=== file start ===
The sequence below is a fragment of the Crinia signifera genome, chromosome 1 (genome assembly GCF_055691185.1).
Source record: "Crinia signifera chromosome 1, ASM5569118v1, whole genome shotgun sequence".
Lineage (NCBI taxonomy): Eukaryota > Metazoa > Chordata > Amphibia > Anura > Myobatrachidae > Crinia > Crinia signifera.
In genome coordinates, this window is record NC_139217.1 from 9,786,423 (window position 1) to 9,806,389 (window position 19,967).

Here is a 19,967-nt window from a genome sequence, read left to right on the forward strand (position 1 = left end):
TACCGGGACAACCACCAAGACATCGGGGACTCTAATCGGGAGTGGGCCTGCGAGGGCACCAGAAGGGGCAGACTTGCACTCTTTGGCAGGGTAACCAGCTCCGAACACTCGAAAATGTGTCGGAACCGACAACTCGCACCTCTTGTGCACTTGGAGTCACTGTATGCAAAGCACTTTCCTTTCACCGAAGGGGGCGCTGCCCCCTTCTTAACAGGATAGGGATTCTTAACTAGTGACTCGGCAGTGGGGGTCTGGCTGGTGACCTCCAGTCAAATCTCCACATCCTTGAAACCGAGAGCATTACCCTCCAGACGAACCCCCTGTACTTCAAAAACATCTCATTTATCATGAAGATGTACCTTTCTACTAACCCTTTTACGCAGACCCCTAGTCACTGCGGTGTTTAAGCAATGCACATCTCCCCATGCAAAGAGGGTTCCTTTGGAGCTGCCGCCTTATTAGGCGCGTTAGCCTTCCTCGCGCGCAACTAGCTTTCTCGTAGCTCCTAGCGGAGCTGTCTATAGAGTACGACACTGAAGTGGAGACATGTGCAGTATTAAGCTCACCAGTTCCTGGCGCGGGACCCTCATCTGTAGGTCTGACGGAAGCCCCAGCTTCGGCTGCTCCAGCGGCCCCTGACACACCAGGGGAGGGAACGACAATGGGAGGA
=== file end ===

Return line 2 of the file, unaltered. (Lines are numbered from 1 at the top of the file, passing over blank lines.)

Source record: "Crinia signifera chromosome 1, ASM5569118v1, whole genome shotgun sequence".